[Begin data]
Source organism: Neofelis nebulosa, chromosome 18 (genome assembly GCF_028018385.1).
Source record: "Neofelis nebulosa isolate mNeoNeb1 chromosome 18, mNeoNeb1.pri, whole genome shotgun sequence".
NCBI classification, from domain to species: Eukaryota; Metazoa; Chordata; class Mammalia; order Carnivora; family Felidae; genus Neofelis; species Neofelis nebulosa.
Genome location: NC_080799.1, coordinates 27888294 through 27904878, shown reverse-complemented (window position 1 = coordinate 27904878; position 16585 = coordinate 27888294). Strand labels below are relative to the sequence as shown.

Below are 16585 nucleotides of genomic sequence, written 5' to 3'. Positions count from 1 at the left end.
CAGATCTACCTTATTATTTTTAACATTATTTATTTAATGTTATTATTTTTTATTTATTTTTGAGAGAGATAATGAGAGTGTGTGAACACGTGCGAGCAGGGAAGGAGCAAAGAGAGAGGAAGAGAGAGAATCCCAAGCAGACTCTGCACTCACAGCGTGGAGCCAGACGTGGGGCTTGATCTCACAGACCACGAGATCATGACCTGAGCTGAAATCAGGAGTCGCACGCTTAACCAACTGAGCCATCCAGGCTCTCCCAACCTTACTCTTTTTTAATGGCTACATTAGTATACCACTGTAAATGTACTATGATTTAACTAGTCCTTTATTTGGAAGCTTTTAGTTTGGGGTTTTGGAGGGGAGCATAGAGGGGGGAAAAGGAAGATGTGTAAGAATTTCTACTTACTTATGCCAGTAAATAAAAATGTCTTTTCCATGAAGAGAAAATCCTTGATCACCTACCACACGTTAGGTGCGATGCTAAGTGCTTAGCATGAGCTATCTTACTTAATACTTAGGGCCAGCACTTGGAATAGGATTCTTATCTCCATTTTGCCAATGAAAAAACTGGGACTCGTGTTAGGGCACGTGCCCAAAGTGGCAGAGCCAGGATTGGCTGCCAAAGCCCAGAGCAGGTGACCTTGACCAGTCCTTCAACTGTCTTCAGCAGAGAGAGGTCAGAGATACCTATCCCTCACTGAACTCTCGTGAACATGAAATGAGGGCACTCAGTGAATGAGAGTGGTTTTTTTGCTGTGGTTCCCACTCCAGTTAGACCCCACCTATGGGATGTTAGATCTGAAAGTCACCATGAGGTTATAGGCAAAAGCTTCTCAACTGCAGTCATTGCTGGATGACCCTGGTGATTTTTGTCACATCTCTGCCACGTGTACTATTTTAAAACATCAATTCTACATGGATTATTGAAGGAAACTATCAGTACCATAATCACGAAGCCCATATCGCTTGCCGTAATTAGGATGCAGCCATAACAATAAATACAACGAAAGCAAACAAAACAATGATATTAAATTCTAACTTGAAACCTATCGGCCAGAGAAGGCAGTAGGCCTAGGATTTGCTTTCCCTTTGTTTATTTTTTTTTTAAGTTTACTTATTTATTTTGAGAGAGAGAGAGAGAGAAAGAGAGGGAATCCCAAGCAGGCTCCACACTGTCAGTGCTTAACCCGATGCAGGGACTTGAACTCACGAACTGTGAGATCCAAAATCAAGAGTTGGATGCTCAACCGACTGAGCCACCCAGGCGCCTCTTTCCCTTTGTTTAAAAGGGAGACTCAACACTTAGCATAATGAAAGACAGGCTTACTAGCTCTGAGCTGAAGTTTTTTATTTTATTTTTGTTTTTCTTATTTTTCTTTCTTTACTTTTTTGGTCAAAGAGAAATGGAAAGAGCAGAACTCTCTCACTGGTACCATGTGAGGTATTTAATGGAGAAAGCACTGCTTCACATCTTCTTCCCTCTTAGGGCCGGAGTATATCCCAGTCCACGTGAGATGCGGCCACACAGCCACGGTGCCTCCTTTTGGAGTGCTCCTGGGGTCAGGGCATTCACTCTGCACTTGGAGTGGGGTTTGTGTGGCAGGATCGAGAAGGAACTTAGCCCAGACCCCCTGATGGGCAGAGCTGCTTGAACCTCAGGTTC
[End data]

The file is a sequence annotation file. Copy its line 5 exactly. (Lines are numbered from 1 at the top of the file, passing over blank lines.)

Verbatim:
Below are 16585 nucleotides of genomic sequence, written 5' to 3'. Positions count from 1 at the left end.